Due to public and tribal opposition, along with declining coal markets, the number of proposals to export coal through the Pacific Northwest to Asia has declined from an original seven to just one, in British Columbia. The remaining project would result in a single additional, fully loaded coal train traveling the Columbia River Gorge each day.
Update, Status of Projects: January 2017
Millennium Bulk Terminals – Longview, WAThis proposal to transport 44 million tons of coal per year through the Columbia River Gorge National Scenic Area (NSA) in open-topped coal cars to a terminal on the Columbia River in Longview, WA likely met its end on January 3, 2017, when the Washington Department of Natural Resources denied a sublease from the project applicants for state-owned aquatic lands in the Columbia River adjacent to the proposed coal terminal. DNR has broad authority to grant or deny subleases.
Previously, in 2010-11, the applicants were caught lying to state regulators about the size and scope of the project and were forced to reapply and undergo extensive environmental review. On April 29, 2016, the long-awaited draft environmental impact statement was issued, followed by a 45-day comment period and three public hearings; by the end of that period, over 257,000 comments had been submitted, the vast majority of them opposing the project.
Reviewing agencies for this project included Cowlitz County, the Department of Ecology, Department of Natural Resources and Army Corps of Engineers. The project was opposed by several tribes in the Columbia Basin and SW Washington, local governments throughout the region, hundreds of health care providers and thousands of citizens in Washington.
Read the Power Past Coal coalition's (of which Friends is a member) talking points regarding the Millennium terminal DEIS.
DENIED: Gateway Pacific Terminal – Cherry Point, WAOn May 9, 2016 the Army Corps of Engineers denied this project based on the determination that it would result in major violations of the Lummi Nations tribal treaty rights. Peabody Coal and SSA Marine had proposed to transport 48 million tons of coal per year by rail through the Columbia River Gorge NSA in open coal cars to an export terminal in Cherry Point, WA. The project, which would have been the largest in the United States, faced stiff environmental hurdlers and broad-based opposition. The Lummi Nation opposed the project on the grounds that it violated the Tribe’s 1855 treaty that assured the Tribe’s rights to fish in its usual and accustomed places in perpetuity. The project would have destroyed cultural resources and disrupted tribal fishing. The denial of the permit is a huge victory for the Lummi Nation and its many allies, including Friends and the Power Past Coal coalition, who supported the protection of their treaty rights and opposed this massive terminal proposal.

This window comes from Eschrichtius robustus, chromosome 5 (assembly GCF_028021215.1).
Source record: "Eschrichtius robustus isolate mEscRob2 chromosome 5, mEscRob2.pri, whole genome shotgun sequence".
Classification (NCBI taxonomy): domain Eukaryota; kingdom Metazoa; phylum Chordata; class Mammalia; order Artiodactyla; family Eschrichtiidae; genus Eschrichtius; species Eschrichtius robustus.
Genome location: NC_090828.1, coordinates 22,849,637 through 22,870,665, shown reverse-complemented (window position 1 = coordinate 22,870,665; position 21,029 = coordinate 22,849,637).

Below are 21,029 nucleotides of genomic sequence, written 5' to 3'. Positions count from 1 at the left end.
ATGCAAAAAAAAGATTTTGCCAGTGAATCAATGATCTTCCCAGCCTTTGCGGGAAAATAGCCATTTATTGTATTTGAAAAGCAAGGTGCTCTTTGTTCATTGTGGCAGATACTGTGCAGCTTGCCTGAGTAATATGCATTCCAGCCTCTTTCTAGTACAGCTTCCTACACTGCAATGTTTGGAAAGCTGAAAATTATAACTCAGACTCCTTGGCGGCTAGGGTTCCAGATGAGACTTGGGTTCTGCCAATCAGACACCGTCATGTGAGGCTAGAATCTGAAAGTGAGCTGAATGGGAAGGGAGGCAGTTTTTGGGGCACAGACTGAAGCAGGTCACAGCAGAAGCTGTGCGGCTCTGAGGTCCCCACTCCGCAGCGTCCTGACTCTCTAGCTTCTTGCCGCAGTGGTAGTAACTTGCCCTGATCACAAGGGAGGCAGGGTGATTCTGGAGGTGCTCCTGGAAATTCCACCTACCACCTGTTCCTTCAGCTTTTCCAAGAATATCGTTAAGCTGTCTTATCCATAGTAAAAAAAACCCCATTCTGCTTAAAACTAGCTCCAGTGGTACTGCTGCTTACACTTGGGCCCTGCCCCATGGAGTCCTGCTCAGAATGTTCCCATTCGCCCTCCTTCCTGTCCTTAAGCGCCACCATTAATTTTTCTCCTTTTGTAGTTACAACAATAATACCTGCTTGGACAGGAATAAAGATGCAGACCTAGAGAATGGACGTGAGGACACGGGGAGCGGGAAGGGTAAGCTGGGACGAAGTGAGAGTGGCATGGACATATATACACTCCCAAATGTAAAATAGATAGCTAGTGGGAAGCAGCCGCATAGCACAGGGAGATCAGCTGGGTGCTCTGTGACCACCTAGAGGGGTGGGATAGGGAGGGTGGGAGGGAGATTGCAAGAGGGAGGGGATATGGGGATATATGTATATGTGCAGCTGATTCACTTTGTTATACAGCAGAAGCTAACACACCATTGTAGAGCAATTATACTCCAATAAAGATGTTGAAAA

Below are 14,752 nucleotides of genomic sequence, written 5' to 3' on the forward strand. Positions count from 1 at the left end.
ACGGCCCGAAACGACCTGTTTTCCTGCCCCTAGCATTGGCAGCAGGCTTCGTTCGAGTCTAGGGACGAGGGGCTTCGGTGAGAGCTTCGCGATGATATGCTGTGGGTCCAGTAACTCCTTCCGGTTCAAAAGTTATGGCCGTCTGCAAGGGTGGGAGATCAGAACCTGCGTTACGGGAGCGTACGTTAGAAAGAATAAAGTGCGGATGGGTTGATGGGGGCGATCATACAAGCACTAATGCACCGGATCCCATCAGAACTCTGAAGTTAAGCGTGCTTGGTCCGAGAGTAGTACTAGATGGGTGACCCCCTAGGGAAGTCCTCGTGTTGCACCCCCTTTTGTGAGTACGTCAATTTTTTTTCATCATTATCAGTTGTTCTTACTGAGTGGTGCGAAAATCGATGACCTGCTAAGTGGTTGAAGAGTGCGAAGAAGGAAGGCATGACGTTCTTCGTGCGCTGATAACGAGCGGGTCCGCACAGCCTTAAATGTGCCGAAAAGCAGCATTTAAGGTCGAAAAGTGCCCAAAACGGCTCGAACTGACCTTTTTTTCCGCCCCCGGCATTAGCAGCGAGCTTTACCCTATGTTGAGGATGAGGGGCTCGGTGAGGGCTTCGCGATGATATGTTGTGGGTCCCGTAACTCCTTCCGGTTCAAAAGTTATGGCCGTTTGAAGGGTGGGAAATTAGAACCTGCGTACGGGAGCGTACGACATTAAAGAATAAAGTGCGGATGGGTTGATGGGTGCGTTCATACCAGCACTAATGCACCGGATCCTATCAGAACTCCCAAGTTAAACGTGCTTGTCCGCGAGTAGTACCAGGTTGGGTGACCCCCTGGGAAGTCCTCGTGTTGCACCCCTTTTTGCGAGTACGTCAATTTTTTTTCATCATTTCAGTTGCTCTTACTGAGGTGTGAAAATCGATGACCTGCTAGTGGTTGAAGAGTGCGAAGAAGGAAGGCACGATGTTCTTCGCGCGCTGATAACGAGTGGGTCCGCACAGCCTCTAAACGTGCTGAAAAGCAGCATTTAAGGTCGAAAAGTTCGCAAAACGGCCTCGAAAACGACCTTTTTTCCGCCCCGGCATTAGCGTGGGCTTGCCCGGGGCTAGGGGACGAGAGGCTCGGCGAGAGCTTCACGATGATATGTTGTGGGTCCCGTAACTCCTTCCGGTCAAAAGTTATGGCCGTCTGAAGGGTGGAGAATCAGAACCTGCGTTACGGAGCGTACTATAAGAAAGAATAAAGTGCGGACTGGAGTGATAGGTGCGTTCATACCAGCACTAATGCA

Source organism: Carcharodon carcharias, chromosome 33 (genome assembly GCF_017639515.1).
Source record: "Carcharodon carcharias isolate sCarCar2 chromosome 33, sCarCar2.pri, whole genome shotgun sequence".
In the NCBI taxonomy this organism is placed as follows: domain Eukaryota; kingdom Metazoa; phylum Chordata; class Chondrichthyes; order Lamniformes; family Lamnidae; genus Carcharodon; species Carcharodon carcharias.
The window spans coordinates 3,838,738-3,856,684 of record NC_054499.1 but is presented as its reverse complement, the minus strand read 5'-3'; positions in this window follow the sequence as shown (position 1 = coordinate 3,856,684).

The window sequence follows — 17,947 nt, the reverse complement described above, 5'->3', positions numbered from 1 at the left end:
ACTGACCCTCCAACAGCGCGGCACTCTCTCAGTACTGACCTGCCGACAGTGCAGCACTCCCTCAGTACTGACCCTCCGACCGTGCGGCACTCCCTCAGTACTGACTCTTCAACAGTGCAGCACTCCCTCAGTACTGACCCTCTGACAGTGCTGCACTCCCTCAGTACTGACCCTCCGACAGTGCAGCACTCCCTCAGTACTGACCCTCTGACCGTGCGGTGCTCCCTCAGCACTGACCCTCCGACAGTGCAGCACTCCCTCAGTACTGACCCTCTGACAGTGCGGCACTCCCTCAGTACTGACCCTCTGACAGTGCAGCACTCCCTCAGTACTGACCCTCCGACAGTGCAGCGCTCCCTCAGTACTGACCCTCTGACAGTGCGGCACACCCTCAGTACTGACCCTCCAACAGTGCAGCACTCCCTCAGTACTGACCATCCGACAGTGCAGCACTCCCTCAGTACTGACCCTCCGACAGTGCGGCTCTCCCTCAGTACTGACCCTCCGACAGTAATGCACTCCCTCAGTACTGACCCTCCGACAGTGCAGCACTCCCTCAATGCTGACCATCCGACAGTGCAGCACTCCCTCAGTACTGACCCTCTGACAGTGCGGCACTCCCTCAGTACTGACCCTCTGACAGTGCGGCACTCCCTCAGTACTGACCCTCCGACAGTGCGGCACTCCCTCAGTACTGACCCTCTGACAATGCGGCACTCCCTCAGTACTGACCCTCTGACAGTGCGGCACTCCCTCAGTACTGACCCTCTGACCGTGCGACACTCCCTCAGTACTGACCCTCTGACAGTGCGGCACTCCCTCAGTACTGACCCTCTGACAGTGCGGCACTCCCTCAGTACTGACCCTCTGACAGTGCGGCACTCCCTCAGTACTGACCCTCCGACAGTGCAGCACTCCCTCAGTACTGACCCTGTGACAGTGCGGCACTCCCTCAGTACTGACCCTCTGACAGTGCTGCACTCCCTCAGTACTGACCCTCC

Westshore Coal Terminal (capacity building)
Location: Vancouver, BC
Developer: Westshore Terminals Ltd.
Coal: 4 million tons per year
Trains: 2 per day (includes loaded and unloaded)
Millennium Bulk Terminals (denied January 3, 2017)
Location: Longview, WA
Developer: Arch Coal and Lighthouse Capital
Coal: 44 million tons per year
Trains: 18 per day (includes loaded and unloaded)
Gateway Pacific Terminal (denied May 9, 2016)
Location: Cherry Point, near Bellingham, WA
Developers: SSA Marine, Peabody Energy
Coal: 48 million tons per year (would have been the largest in the U.S.)
Trains: 22 per day (includes loaded and unloaded)
ResourcesPower Past Coal coalition, of which Friends is a member
Columbia Gorge Climate Action Network
Articles about coal export by Sightline Institute, a Seattle-based nonprofit think tank
Friends’ conservation work is driven by members, volunteers, and activists. There are many ways to join our community of Gorge enthusiasts. Here are some ways to get started:
Receive Action Alerts
Get updates on public hearings, comment periods, events, and other ways you can make a difference.Sign Up for Action Alerts